Monthly Archives: July 2015

Silent Witnesses

Sometimes being peacemakers is about grand gestures and loud voices. Sometimes it is about powerful people making difficult choices. And sometimes it is about the tiny gestures in the places where we are. The outstretched hand, the smile at a stranger, the cup of tea. The choice to love instead of judge, to forgive instead of retaliating. Sometimes peace needs to be loud. Sometimes whispered. Sometimes silent.

Silent Witnesses

These are the silent witnesses

Who stretch out a hand in love, Who feed the hungry so that they can live Who teach the young so that they can grow Who create a space so that you can be you And I can be me

These are the silent witnesses

Whose message is one of love That tells the forgotten ones they are not forgotten And the unlovely they can still be loved Whose message is shared in a smile A spark of the joy of life

These are the silent witnesses

Who say there is more to life Turning away from economic profitability Trusting rather in human value Who say You cannot put a price on love

These are the silent witnesses

Who say Though I cannot do it all Yet will I do what I can Who know they offer only a gesture But know that gesture is already enough The gesture that says I care The gesture that we call love

These are the silent witnesses

This is the silent witness Arms stretched wide on a wooden cross With a sigh of lonely abandonment And a waiting in silent love

We are the silent witnesses To the mystery of our faith.

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Long view on the Kindertransport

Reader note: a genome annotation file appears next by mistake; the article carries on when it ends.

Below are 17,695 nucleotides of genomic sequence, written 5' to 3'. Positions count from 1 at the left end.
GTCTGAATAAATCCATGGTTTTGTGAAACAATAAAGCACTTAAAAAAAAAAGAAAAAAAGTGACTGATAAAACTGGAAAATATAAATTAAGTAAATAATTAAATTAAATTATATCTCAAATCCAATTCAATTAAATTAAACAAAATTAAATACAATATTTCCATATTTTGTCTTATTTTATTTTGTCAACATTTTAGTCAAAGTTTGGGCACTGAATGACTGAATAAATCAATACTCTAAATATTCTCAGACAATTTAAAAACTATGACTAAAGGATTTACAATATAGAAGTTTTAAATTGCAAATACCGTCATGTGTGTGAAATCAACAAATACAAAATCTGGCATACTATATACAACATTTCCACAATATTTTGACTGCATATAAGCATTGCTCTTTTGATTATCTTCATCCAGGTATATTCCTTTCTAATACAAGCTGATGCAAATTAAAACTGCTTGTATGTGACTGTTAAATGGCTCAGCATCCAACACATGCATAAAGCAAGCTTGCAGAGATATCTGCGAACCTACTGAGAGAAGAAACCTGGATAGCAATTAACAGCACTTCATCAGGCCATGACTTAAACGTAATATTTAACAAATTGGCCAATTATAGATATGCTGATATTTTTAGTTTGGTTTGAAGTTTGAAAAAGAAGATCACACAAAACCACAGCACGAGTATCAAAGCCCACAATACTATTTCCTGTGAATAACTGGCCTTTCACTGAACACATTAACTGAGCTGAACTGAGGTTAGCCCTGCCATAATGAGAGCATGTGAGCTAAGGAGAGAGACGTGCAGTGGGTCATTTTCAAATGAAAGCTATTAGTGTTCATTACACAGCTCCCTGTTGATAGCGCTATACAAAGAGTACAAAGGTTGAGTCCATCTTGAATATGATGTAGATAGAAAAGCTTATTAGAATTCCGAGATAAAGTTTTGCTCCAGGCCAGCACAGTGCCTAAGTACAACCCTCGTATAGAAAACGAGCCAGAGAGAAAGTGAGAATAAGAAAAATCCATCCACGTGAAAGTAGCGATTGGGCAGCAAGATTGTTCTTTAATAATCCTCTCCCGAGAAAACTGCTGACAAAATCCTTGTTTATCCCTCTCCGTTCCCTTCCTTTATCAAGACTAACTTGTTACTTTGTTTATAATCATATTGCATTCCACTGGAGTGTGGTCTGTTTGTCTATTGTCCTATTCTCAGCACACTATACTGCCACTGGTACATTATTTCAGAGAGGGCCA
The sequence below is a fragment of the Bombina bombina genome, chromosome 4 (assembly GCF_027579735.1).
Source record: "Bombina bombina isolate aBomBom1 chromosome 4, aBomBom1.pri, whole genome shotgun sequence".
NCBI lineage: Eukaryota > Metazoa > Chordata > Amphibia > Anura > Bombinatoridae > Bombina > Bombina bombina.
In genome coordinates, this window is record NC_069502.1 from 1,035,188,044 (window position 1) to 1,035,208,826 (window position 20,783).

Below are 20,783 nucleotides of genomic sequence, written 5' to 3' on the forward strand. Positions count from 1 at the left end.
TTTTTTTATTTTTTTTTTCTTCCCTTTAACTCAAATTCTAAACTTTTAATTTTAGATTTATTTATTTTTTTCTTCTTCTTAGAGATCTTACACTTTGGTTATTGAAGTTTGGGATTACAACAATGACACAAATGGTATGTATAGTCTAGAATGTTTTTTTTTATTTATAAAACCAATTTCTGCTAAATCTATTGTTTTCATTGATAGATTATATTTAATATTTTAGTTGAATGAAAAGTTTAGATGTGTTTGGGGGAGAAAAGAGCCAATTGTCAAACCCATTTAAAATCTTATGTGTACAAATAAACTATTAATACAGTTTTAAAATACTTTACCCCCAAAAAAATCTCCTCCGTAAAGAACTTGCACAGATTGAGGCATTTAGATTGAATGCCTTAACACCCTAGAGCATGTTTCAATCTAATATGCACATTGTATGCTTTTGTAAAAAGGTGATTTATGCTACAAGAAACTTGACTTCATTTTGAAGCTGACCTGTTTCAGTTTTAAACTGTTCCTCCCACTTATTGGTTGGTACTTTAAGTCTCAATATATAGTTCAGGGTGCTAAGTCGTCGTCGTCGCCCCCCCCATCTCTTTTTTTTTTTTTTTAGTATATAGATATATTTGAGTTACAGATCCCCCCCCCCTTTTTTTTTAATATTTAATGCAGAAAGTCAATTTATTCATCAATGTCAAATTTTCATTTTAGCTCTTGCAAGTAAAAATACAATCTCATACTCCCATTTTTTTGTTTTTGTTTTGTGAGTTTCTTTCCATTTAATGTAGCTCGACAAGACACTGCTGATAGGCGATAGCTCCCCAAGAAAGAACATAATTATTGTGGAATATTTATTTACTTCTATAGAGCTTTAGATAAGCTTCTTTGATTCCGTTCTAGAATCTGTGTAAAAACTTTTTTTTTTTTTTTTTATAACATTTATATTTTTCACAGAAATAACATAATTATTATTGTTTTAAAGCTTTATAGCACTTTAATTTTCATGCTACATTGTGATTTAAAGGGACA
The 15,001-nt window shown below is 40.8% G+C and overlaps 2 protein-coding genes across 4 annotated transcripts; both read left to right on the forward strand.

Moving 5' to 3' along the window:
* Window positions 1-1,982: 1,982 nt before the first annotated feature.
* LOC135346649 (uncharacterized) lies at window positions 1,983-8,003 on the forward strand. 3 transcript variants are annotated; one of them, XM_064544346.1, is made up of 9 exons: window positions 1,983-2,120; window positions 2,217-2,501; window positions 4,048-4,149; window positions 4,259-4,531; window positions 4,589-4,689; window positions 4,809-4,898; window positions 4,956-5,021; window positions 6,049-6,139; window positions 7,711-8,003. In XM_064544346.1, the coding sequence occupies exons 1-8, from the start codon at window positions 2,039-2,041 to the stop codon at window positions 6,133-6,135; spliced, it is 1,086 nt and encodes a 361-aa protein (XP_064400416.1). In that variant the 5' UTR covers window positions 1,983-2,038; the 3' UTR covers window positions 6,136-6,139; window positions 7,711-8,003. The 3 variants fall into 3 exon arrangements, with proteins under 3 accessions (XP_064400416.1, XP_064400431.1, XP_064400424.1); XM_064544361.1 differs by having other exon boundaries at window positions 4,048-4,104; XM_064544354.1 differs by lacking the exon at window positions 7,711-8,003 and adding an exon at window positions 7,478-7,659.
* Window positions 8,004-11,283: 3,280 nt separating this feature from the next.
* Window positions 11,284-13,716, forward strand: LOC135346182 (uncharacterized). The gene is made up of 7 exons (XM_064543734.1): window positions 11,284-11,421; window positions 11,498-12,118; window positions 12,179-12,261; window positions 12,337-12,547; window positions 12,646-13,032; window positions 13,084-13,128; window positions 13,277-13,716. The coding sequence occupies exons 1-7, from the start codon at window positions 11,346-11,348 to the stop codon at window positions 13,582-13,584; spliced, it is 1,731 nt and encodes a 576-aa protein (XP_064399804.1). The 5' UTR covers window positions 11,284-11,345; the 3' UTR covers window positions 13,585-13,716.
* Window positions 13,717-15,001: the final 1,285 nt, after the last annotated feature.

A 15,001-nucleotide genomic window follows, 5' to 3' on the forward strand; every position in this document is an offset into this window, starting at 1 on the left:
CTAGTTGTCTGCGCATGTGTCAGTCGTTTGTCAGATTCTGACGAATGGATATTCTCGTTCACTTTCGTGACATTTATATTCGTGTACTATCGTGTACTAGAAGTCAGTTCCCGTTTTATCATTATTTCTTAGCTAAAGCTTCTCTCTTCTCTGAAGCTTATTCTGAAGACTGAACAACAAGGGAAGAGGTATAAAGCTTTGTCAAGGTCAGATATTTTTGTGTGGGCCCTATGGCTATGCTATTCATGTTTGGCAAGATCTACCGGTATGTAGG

Between 1938 and 1940 10,000 unaccompanied Jewish children came to the UK, fleeing persecution in Nazi Germany and other occupied countries.   This was organised under the “Kindertransport” scheme, organised by British Jews and Quakers. The children were hosted by British families or stayed in hostels.   Many stayed in the UK after the end of the war as their families had been killed in the holocaust.   Although there could be some criticisms of the scheme (when they reached 18 some children became homeless as they were forced the leave the hostels, or were imprisoned as “enemy aliens”) the compassion that the British people and government showed these children is in sharp contrast to what we observe nearly 80 years later.

The Jewish people spent much of their history fleeing persecution and seeking asylum in new lands.   Quakers believe that all people are equal in the eyes of God and this informs their approach to refugees.   Both these two religious groups and many others are still fighting for the rights of refugees.   But their requests are not well received in a society that seems to want to make immigrants the scapegoat.   I’m sure social historians can explain the gradual shift in public attitude, but for now I want to remind British people and politicians that we used welcome strangers into our land as the Bible asks us to do.